This being the case, it is a matter of necessity that a full-blown hearing be conducted on the issue of unfair labor practice. Indeed, Art. 247 of the Labor Code, as amended, mandates that a hearing should be conducted in the resolution of an unfair labor practice.
Pending resolution of the issue of unfair labor practice and illegal termination, the Company is directed to physically reinstate all workers, whether union members or not who were laid-off on May 7, 1996 and October 7, 1996.
WHEREFORE, except as above modified, Our Order dated 30 July 1997 is hereby AFFIRMED.
The Executive Labor Arbiter, Regional Arbitration Branch No. VI, National Labor Relations Commission, is hereby deputized as Hearing Officer and is directed to conduct hearing/s and receive evidence as expeditiously as possible on the issues of unfair labor practice and terminations effected by the Company on May 7, 1996 and October 7, 1996, and to submit his Report and Recommendation to this Office within ten (10) days from termination of the hearing.
Meanwhile, as earlier mentioned, on 30 April 1998, the Labor Arbiter handling RAB Case No. 06-12-10636-96 which was filed by Abuana ruled that the retrenchment effected by MMC on 07 May 1996 and 07 October 1996 were valid and legal.5
Dissatisfied by the Quisumbing and Trajano orders, petitioner MMC filed a Petition for Certiorari before this Court docketed as G.R. No. 133519 entitled, "Maricalum Mining Corporation v. Hon. Cresenciano B. Trajano, et al." In a resolution dated 06 July 1998 (Resolution), this Court dismissed the petition on the ground that the then Secretary of DOLE Quisumbing did not commit grave abuse of discretion in issuing his order dated 30 July 1997.
Petitioner moved for a reconsideration of the Resolution.
On 11 September 1998, NAMAWU filed a Motion for Partial Execution with the DOLE which was not acted upon due to the pendency of petitioner's motion for reconsideration.
During the pendency of petitioner's motion for reconsideration, the decision in St. Martin's Funeral Homes v. National Labor Relations Commission6 was promulgated. Following the ruling in said case, petitioner's motion for reconsideration of our resolution dated 06 July 1998 was remanded to the Court of Appeals for proper disposition.
On 14 June 1999, the appellate court denied petitioner's motion for reconsideration.
Still undaunted, petitioner brought the case anew to this Court via Petition for Review on Certiorari, docketed as G.R. No. 138996 entitled, "Maricalum Mining Corporation v. Hon Cresenciano B. Trajano, in his capacity as the Secretary of the DOLE and NAMAWU Local 103," which was, however, denied with finality in a resolution dated 26 January 2000.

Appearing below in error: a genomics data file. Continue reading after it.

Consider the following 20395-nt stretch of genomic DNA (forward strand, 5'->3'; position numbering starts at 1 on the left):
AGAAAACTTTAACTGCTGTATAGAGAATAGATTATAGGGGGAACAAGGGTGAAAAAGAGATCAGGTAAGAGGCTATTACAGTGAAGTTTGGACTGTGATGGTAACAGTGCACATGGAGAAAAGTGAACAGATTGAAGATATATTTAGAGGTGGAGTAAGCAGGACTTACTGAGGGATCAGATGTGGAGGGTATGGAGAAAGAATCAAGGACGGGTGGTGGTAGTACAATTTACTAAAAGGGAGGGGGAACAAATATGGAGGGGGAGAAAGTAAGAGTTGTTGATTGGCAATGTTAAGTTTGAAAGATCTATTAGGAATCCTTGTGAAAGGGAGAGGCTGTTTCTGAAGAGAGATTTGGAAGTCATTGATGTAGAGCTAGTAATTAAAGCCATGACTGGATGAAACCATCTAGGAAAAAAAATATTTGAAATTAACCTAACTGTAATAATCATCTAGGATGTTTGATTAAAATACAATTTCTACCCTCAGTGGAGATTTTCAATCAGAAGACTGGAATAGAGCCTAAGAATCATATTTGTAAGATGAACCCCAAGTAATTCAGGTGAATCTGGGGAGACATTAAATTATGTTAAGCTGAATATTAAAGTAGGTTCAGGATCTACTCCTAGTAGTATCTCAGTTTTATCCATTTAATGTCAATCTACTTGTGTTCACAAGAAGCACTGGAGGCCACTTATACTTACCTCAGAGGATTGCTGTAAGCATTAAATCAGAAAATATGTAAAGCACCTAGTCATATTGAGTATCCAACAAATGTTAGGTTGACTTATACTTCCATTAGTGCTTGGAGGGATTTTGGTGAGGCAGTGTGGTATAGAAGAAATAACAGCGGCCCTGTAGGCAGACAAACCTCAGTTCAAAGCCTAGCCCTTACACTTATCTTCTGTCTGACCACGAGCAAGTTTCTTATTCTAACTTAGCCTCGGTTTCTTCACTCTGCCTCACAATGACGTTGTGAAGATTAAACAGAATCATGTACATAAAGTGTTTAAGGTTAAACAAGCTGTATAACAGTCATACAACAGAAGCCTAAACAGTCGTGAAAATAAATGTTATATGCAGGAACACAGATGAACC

On 10 February 2000, NAMAWU filed an Ex-Parte Manifestation and Second Motion for Execution with the Secretary of DOLE. The motion also sought assistance from the Bureau of Working Conditions (BWC) in the computation of the awards/benefits due NAMAWU's members under the Quisumbing order.
On 25 July 2000, the BWC submitted to the DOLE its findings and observation, coming up with a computation in the aggregate amount of One Hundred Fifty-Nine Million, Fifty-Four Thousand Nine Hundred Seventy-One and 30/100 (
P159,054,971.30) Pesos for loss of time, benefits, rice subsidy, health insurance bonus and backwages of union members who were illegally dismissed.
Petitioner filed a comment to the BWC findings on 08 September 2000, stating that the BWC computation was erroneous for the following reasons: (1) there is no legal basis for the computation of backwages because the Trajano order deleted the award of backwages made in the Quisumbing order; (2) the entitlement to backwages of the employees retrenched in May and October 1996 would be dependent on the resolution of the cases for illegal dismissal and unfair labor practice; and (3) the wage increase awarded by the Secretary cannot be availed of by the other employees who were not retrenched in May and October 1996.
On 18 November 2000, 149 employees of petitioner who claimed were part of the 215 members of NAMAWU filed a Motion for Intervention With Prior Leave before the Office of the Secretary of DOLE.7
In an order8 dated 09 May 2001, DOLE Acting Secretary Arturo D. Brion granted NAMAWU's motion for execution, approved BWC's computation of the benefits due to the laid-off employees and denied the motion for intervention, thus:
WHEREFORE, premises considered, judgment is hereby rendered:
1. Ordering respondent MMC to immediately reinstate all workers whether union member or not, who were laid-off on May 7, 1997 and October 7, 1996 without gap in service, loss of seniority, and that their full backwages and benefits from the time of termination until actual reinstatement be paid;
2. Approving the computation of BWC consisting of 23 pages based on the Order of July 30, 1997 submitted on this office on July 25, 2000 through Director Danilo S. Lorredo and made integral part thereof;
3. Denying intervenor's motion for intervention; andcralawlibrary
4. Ordering the Bureau of Working Condition to compute the remaining amount of the award due to complainants as per order of the Secretary of Labor dated July 30, 1997 starting October 1, 1999 until January 31, 2000.